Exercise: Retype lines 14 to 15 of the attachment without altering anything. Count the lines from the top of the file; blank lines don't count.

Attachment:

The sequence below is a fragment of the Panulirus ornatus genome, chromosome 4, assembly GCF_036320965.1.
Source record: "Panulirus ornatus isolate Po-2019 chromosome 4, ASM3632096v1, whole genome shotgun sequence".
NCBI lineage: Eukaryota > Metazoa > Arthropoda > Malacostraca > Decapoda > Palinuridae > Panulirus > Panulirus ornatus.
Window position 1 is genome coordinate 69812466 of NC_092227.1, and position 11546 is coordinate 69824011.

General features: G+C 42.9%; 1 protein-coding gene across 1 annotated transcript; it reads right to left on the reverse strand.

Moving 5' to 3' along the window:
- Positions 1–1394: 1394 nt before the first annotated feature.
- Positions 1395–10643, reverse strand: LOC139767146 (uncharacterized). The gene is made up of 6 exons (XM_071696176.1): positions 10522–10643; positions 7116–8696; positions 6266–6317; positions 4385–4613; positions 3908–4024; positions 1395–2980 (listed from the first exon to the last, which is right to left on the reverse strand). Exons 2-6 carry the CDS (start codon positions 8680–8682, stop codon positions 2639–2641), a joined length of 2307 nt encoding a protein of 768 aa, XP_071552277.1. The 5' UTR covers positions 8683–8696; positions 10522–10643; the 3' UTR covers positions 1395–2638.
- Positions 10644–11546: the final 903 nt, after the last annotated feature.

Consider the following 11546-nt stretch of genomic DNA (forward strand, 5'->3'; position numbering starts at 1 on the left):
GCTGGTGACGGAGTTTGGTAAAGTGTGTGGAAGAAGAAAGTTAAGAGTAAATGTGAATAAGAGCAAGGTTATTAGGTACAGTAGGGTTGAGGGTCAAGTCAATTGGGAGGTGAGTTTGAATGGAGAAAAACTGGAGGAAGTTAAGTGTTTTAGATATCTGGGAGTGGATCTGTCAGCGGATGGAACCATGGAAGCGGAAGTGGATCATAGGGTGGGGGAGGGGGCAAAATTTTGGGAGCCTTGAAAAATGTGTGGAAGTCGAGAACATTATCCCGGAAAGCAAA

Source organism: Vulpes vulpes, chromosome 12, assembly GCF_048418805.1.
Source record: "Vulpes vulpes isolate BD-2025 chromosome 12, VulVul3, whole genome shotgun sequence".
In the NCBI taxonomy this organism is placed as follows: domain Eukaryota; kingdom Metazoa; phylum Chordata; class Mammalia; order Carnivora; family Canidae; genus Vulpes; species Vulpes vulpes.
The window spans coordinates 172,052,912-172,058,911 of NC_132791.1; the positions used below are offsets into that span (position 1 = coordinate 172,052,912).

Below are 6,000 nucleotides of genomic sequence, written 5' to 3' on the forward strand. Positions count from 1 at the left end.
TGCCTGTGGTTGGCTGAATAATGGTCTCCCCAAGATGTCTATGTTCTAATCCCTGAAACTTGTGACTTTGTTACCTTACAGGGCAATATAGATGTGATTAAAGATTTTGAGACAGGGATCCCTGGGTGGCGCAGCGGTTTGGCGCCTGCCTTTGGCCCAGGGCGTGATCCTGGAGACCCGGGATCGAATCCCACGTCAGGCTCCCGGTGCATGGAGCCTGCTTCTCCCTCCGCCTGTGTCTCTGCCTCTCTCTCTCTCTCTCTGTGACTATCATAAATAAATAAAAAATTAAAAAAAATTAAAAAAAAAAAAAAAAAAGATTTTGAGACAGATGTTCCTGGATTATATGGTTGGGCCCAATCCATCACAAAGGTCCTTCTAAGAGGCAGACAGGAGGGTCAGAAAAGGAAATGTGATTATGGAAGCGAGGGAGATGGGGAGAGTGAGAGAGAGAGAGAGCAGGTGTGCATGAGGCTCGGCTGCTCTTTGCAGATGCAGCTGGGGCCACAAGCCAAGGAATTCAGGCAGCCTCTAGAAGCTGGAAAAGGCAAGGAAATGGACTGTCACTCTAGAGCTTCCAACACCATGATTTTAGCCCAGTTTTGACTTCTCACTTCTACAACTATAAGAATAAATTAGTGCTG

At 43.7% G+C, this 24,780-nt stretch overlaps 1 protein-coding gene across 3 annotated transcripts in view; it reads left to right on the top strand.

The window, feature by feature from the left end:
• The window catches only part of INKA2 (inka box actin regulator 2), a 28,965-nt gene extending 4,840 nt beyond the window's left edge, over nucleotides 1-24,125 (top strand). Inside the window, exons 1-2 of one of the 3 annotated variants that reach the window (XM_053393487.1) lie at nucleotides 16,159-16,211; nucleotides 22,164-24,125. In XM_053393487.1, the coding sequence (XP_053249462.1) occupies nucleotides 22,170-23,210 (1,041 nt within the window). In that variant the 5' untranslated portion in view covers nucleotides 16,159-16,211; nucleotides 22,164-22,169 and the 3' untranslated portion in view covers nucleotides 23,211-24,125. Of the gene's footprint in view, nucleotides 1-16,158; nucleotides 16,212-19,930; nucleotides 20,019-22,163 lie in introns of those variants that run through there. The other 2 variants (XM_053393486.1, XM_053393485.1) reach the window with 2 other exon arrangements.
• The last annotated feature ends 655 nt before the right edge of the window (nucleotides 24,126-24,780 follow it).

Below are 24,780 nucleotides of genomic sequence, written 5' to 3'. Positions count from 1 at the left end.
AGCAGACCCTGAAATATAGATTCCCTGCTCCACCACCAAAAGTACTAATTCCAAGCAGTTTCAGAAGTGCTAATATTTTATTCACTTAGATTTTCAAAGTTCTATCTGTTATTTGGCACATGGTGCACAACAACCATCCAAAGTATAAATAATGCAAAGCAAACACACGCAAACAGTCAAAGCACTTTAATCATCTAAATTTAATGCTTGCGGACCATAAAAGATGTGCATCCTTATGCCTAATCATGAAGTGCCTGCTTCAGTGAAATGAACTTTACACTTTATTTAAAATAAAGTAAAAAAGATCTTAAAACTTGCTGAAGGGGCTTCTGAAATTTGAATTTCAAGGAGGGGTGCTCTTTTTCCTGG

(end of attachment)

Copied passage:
In the NCBI taxonomy this organism is placed as follows: domain Eukaryota; kingdom Metazoa; phylum Chordata; class Mammalia; order Carnivora; family Canidae; genus Vulpes; species Vulpes vulpes.
The window spans coordinates 172,052,912-172,058,911 of NC_132791.1; the positions used below are offsets into that span (position 1 = coordinate 172,052,912).